Just read your comment over at The Reading Experience, and added one of my own about the teaching of literature. Namely that English Literature should focus on an aesthetic approach to the texts; and that political and other approaches are, perhaps, best taught in other appropriate departments. Perhaps it's foolish to think that a text can or should be studied separately from its larger context...Perhaps the best courses, like yours, are the ones that take every possible kind of interpretation into consideration. I'm simply thinking though, that, as we have discussed previously, if academics want their voices heard out in the world, the best route for them to take is via clearly argued aesthetic valuation.

Not that all the other reasons to study literature aren't valid and enlightening. They are. It's just that non aesthetic study isn't what most people are interested in discussing.

NigelBeale said...

Then again, not reading outside the text can be fatal:



Rohan Maitzen said...

"if academics want their voices heard out in the world, the best route for them to take is via clearly argued aesthetic valuation."

Actually, I incline to think you (and McDonald) are missing the boat on this one. In the last year or so I've read a lot of books on literature aimed at non-academic audiences, a pretty large number of book blogs and Amazon reviews and so forth, and it strikes me that while some would-be intellectual types aim at abstract issues of style and aesthetics, a large majority of non-academic readers are are primarily interested in characters and their stories--what happens to them, why, how--in reacting to these stories (how did I feel about it? what do I wish would happen instead?)--and in the moral questions involved (are these good people? bad people?). These would once have been widely acknowledged as the key elements of both fiction and criticism; I find it interesting that if you look at, say, Oprah's book club or other highly influential non-academic reading zones like that, this kind of conversation remains such a high priority. I think a case can be made that to be understood to be relevant, academic critics could model how to carry on this kind of conversation with rigor as well as passion. In other words, I think there's at least as good a case to be made for ethical criticism as the key to returning criticism to the public sphere as there is for aesthetic.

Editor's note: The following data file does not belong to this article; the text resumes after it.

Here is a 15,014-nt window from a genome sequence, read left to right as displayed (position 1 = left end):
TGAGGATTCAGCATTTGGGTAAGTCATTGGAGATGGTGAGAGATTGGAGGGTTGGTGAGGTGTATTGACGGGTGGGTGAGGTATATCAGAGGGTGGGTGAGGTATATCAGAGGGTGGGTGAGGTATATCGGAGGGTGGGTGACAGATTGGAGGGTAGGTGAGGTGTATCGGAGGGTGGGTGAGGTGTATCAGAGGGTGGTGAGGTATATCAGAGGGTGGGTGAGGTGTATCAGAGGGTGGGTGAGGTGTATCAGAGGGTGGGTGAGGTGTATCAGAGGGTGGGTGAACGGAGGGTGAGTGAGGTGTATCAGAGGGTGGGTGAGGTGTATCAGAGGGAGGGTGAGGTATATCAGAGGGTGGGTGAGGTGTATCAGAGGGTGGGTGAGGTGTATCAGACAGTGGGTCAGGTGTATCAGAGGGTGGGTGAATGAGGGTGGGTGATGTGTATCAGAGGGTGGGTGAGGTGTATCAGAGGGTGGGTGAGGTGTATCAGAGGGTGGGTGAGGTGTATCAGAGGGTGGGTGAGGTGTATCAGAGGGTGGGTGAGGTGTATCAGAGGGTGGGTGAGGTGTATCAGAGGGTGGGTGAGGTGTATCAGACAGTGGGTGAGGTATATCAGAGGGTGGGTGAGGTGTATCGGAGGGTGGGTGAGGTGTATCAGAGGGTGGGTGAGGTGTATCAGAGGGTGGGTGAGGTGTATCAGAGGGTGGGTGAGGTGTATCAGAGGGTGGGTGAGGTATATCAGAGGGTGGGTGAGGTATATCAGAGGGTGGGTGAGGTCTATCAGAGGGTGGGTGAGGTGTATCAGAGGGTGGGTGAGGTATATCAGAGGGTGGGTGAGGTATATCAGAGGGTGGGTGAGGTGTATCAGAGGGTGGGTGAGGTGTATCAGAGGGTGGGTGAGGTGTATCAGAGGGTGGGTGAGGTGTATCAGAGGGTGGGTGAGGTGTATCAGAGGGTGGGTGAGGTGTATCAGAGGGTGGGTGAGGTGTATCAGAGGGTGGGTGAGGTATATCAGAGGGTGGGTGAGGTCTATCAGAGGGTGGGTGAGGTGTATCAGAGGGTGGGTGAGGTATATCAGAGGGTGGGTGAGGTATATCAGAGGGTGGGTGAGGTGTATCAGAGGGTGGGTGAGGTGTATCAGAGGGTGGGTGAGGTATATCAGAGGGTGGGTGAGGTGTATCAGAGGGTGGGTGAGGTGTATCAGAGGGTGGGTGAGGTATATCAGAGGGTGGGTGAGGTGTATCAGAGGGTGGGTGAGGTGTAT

NigelBeale said...

Very good point. Though I think these ethical questions can be asked under the rubric of aesthetics, especially if one defines aesthetic valuation, as Matthew Arnold does, as the determination of those works which elicit the greatest depths of both feeling and enjoyment; which are executed with absolute sincerity.

The best conversations are based on those characters who are most lifelike; truly complex.

Rohan Maitzen said...

Pacifist Viking (great handle!) and Amateur Reader: Thanks for your comments. Anthony Trollope wrote in his Autobiography, “[n]o man … can work long at any trade without being brought to consider much whether that which he is doing daily tends to evil or to good." No doubt my bristling at these sweeping denunciations is defensive, but the lawyers I know don't appreciate lawyer jokes either! It's nice to have some anecdotal evidence on the 'pro' side to offset the rest.